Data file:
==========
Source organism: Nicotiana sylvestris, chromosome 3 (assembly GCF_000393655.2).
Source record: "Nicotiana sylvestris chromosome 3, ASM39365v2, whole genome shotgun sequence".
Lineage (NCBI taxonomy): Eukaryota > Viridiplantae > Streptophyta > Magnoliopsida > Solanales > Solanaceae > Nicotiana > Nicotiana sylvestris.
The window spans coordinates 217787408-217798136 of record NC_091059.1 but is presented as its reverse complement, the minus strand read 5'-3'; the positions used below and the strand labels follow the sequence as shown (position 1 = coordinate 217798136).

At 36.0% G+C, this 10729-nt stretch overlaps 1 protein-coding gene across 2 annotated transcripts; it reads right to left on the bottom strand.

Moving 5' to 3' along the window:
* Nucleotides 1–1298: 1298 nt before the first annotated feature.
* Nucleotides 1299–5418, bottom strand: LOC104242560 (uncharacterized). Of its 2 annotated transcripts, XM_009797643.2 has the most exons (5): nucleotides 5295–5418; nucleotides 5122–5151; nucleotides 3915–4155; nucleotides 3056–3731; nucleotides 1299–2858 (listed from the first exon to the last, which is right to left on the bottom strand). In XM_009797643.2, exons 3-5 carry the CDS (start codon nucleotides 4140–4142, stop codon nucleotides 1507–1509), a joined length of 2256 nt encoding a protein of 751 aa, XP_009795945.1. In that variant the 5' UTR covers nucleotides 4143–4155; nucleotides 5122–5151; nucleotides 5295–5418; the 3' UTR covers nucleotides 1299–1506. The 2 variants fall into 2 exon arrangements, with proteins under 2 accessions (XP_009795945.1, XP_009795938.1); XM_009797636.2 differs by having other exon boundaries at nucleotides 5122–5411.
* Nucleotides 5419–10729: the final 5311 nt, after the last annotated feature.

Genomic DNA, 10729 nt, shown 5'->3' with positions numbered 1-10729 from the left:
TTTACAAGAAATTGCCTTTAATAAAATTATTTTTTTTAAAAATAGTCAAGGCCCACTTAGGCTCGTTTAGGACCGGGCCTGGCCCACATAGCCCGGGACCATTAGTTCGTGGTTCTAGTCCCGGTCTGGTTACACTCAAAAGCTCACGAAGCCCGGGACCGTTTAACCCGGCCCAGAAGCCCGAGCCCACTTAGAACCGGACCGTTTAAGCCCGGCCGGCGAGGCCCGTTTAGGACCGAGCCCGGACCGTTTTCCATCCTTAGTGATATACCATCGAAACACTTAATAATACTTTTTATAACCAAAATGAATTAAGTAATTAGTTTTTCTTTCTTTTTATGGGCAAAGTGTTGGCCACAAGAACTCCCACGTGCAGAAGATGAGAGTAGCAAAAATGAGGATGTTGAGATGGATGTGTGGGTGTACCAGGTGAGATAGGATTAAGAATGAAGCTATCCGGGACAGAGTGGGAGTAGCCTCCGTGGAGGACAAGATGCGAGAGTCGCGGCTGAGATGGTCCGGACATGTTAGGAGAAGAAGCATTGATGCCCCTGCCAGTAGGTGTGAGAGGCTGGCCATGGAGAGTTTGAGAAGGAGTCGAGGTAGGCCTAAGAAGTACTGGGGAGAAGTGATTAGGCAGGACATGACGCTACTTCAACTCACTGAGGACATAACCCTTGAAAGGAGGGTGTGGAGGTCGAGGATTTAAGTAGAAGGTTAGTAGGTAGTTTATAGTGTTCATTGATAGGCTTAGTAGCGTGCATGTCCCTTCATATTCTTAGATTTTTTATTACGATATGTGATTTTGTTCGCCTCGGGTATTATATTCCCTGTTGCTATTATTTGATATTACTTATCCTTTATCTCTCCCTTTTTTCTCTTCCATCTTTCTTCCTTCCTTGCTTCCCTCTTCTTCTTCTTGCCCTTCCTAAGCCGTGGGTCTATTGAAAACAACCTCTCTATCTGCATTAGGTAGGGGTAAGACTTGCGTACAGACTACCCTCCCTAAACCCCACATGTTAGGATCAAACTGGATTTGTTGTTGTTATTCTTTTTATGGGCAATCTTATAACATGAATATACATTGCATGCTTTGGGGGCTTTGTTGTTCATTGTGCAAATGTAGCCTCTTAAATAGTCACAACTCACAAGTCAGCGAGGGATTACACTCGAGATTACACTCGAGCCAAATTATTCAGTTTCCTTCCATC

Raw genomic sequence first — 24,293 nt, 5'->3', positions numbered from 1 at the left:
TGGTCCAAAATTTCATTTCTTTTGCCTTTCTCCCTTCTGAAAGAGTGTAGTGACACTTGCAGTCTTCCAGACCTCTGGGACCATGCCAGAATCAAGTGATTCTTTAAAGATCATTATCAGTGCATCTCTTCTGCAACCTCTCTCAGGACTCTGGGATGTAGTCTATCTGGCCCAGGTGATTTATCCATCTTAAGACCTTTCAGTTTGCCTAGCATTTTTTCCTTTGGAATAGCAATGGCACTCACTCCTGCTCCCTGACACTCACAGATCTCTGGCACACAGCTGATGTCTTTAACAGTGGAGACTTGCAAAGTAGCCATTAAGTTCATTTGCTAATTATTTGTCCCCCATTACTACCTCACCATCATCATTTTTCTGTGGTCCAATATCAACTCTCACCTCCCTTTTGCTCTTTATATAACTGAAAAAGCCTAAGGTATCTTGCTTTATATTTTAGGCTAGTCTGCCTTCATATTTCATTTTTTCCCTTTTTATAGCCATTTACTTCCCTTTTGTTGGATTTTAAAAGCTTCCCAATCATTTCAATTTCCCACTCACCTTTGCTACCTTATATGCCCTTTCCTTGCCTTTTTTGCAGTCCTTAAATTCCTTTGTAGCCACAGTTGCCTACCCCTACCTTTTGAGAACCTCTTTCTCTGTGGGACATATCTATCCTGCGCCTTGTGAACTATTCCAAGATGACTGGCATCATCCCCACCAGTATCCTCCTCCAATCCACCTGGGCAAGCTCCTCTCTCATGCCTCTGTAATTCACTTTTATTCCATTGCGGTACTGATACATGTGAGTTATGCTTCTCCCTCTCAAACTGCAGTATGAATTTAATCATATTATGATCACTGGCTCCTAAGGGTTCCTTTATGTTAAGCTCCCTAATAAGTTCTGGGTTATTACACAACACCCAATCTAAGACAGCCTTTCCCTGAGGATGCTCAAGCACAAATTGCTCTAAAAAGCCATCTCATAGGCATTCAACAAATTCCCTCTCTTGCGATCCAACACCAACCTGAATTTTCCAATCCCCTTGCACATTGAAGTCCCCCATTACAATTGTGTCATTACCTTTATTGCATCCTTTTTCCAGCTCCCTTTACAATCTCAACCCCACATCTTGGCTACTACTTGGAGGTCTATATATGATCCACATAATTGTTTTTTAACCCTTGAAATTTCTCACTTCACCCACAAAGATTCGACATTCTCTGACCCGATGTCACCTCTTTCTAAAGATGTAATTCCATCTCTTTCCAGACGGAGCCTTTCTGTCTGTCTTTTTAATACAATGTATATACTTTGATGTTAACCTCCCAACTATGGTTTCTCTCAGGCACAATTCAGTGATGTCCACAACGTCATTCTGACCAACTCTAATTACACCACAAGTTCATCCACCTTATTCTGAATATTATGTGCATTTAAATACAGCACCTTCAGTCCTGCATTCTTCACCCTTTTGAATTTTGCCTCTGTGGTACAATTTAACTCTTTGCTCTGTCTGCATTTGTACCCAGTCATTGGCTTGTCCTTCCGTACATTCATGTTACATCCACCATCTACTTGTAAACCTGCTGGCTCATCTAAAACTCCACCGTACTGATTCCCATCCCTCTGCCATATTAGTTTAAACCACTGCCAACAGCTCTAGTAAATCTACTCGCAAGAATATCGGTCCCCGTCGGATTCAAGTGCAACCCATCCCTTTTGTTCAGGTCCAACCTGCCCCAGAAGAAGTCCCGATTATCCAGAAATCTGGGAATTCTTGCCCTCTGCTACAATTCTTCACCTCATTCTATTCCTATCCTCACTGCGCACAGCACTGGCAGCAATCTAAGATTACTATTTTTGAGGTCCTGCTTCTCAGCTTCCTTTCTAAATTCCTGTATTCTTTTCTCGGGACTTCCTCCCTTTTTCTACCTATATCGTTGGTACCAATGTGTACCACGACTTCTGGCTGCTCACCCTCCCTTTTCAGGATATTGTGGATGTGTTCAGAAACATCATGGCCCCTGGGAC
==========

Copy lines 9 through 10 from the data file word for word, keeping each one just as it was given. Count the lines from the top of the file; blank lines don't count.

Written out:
* Nucleotides 5419–10729: the final 5311 nt, after the last annotated feature.

Genomic DNA, 10729 nt, shown 5'->3' with positions numbered 1-10729 from the left: